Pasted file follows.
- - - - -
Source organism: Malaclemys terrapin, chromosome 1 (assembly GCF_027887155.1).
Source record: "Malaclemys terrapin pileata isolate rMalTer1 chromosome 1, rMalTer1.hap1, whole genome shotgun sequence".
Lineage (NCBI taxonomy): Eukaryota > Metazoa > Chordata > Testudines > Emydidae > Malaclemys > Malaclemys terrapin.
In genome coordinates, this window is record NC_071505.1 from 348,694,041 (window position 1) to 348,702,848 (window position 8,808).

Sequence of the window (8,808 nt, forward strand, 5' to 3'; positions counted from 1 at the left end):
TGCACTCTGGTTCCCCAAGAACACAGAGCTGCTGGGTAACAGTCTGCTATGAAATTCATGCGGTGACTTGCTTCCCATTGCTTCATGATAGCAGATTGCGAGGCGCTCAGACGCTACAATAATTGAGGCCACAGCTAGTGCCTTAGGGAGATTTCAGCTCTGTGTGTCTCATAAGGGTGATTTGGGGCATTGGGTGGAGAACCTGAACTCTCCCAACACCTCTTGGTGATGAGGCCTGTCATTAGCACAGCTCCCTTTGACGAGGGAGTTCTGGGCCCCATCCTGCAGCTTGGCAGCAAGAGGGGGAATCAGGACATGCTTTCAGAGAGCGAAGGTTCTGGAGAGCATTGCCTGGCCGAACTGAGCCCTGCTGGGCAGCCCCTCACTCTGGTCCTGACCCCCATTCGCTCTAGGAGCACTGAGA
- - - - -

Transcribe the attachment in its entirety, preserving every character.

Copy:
Source organism: Malaclemys terrapin, chromosome 1 (assembly GCF_027887155.1).
Source record: "Malaclemys terrapin pileata isolate rMalTer1 chromosome 1, rMalTer1.hap1, whole genome shotgun sequence".
Lineage (NCBI taxonomy): Eukaryota > Metazoa > Chordata > Testudines > Emydidae > Malaclemys > Malaclemys terrapin.
In genome coordinates, this window is record NC_071505.1 from 348,694,041 (window position 1) to 348,702,848 (window position 8,808).

Sequence of the window (8,808 nt, forward strand, 5' to 3'; positions counted from 1 at the left end):
TGCACTCTGGTTCCCCAAGAACACAGAGCTGCTGGGTAACAGTCTGCTATGAAATTCATGCGGTGACTTGCTTCCCATTGCTTCATGATAGCAGATTGCGAGGCGCTCAGACGCTACAATAATTGAGGCCACAGCTAGTGCCTTAGGGAGATTTCAGCTCTGTGTGTCTCATAAGGGTGATTTGGGGCATTGGGTGGAGAACCTGAACTCTCCCAACACCTCTTGGTGATGAGGCCTGTCATTAGCACAGCTCCCTTTGACGAGGGAGTTCTGGGCCCCATCCTGCAGCTTGGCAGCAAGAGGGGGAATCAGGACATGCTTTCAGAGAGCGAAGGTTCTGGAGAGCATTGCCTGGCCGAACTGAGCCCTGCTGGGCAGCCCCTCACTCTGGTCCTGACCCCCATTCGCTCTAGGAGCACTGAGA